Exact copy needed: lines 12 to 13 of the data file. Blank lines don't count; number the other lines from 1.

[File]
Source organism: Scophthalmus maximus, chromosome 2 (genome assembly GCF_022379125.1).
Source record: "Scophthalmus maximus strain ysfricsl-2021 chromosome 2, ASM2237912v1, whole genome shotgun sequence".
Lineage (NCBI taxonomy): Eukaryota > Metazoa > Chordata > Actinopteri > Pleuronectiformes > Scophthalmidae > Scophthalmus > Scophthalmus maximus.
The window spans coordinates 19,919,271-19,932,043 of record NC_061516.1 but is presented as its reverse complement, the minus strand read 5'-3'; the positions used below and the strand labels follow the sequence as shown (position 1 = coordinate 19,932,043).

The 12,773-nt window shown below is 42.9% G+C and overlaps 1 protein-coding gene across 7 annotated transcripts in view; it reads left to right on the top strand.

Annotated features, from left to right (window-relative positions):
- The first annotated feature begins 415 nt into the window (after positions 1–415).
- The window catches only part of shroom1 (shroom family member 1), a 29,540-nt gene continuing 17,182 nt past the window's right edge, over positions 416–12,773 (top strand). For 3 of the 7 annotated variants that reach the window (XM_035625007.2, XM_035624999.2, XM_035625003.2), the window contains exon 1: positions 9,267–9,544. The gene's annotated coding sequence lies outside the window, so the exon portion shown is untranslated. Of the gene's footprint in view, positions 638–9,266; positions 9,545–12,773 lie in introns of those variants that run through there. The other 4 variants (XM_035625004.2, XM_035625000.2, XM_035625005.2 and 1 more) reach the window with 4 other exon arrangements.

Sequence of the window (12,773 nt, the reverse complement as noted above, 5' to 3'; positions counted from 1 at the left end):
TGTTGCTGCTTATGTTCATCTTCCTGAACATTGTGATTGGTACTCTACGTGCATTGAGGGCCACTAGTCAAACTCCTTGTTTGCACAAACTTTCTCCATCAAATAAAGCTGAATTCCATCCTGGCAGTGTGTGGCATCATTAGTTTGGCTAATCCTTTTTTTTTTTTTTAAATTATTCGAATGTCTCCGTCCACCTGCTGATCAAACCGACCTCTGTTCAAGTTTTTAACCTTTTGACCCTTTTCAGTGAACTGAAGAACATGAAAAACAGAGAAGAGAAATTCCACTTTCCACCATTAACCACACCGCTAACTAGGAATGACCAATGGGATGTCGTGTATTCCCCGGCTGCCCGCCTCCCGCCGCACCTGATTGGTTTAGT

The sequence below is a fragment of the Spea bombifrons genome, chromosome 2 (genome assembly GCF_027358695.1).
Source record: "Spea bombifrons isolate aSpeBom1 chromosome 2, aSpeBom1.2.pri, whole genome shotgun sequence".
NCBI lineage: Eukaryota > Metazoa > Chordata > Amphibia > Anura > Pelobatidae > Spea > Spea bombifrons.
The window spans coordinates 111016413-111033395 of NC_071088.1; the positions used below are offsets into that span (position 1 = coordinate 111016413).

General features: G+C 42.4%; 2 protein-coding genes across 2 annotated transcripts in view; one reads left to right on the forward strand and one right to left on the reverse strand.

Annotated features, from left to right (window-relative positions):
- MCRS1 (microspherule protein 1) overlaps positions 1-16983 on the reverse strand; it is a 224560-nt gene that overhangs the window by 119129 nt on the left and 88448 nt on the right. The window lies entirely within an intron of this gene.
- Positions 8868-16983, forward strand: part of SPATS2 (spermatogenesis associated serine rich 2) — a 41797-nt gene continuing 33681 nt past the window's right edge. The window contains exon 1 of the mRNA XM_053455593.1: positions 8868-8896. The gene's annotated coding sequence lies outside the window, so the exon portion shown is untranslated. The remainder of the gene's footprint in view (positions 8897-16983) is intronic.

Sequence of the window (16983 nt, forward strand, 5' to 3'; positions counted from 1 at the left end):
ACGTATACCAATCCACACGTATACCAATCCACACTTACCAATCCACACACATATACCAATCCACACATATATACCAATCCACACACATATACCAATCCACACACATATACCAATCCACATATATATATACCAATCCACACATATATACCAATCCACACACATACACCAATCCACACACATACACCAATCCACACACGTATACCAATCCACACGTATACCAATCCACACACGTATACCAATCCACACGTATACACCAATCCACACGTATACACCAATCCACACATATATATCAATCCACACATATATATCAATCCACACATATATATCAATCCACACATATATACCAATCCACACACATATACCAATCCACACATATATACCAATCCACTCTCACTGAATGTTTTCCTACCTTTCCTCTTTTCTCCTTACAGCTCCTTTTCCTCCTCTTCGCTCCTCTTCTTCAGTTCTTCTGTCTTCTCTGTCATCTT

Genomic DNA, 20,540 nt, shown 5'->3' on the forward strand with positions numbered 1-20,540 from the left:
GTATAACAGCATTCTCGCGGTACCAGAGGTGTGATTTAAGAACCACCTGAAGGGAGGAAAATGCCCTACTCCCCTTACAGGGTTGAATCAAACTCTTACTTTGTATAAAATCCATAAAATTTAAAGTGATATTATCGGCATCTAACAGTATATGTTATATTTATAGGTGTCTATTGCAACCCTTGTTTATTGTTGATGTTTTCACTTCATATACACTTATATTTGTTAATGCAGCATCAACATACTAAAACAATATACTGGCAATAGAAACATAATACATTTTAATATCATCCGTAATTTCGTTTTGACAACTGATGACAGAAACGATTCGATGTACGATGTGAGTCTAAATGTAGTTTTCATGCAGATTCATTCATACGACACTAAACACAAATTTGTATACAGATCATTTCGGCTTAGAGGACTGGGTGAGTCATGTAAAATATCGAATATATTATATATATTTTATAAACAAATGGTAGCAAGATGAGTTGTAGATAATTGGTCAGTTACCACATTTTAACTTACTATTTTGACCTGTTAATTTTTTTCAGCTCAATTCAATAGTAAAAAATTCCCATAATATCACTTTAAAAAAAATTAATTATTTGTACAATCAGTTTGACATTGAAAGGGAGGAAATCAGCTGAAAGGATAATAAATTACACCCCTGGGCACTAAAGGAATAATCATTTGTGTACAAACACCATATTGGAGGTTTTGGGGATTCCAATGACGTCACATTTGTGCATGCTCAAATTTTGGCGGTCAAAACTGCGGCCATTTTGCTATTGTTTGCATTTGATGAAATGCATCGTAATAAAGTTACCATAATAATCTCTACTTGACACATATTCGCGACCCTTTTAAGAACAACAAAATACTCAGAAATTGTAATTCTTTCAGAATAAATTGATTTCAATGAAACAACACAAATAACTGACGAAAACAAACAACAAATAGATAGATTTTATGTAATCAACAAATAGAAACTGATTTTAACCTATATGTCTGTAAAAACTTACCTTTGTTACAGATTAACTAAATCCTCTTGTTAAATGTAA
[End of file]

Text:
Source record: "Spea bombifrons isolate aSpeBom1 chromosome 2, aSpeBom1.2.pri, whole genome shotgun sequence".
NCBI lineage: Eukaryota > Metazoa > Chordata > Amphibia > Anura > Pelobatidae > Spea > Spea bombifrons.